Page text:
You’re cruising along with your own plate full of projects or perhaps one very visible, mission-critical project and you’ve got about as much as you can handle. Sounds familiar, right? Now picture this – your PMO director or someone in your organization’s executive management comes to you and says they need you to take over project ‘x’ next week. Why? What did you do to deserve this!? Lots of questions are probably going through your mind…
But there’s a need and it’s usually because of one of the following reasons:
Whatever the reason, it really doesn’t matter and rarely are you given the right of first refusal. They want you on it and you better take the assignment. Does this still sound familiar? I’m sure most of us have been at this point at some time or another. It’s nice to be wanted, but you get that uneasy feeling that your other work and projects may suffer and you may not come out looking good, in the end, no matter how well you turn things around on the newly assigned project. So accept it if you must, but do it cautiously, efficiently, and wisely.
When I need to jump on a new project like this, I generally go through a few steps to get up to speed…and for this scenario I’ll assume that the outgoing project manager has little to no ability to transfer knowledge to me as I come on board…the bonus for that falls to me.
Here’s what I always try to do and recommend doing if you find yourself in this scenario:
This may or may not be of much help – it really depends on how far into the project you are. But the account manager who closed the deal always has some good info on assumptions that were made, customer needs he figured out, and estimates that were derived and how they were derived. All this may be helpful, but if the project is two-thirds complete, then likely not. It’s your call and it’s probably worth a phone call, but don’t spend too much time on this step.
Next, grab as much current documentation on the project as possible. The most recent 2-3 status reports will be very helpful and a detailed review of the revised project schedule is necessary. Likewise, review the resource forecast and budget analysis information in great detail. If the outgoing manager was not good at managing either of these, then you’ll need to create these from scratch and likely put together some historical budget information on the project so you know where the project budget stands. This is critical information.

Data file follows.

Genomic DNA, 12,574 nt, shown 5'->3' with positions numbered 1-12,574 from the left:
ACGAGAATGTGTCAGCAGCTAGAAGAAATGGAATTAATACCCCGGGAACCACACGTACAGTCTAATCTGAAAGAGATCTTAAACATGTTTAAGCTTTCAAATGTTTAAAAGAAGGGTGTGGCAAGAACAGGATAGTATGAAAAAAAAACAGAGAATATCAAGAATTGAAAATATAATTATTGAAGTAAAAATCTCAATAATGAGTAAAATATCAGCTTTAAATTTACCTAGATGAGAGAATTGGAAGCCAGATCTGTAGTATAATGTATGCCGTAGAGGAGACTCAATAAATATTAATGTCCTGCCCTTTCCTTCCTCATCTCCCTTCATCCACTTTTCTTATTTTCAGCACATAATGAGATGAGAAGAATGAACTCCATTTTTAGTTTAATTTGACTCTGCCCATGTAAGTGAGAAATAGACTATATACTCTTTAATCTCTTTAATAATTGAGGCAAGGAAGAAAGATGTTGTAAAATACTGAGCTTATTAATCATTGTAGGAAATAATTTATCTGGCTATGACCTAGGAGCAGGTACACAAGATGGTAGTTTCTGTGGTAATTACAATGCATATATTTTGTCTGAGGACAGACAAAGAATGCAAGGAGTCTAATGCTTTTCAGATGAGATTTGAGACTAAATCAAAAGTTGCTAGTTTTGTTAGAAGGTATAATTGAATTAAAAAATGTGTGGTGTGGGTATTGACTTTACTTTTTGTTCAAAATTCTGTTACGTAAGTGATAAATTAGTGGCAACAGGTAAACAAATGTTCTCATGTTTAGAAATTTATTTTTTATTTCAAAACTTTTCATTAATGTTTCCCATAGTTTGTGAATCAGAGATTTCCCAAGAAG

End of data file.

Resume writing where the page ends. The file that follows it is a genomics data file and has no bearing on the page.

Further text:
After you’ve managed to get somewhat up to speed, meet with the internal project team to discuss the project as a whole, all of the outstanding issues, what the customer pain points seem to be, what caused whatever is happening on the project to happen (necessitating the PM replacement action), and what the next hot tasks are. It’s critical that you appear to be as much in control as possible before stepping in front of the customer in order to salvage as much customer confidence and satisfaction as possible at this point.
These scenarios are always difficult. And usually, you aren’t given enough time to really feel like you’re ready to jump in and take over a project already in motion. You can make your brief apologies to the project’s customer. Explaining that you’re new to the project, and it’s unfortunate that they had to experience this team change, but you need to maintain their confidence as much as possible. So continue learning along the way, but take charge from the outset and give the customer every appearance that you’re ready and that you’re in control of the project team.
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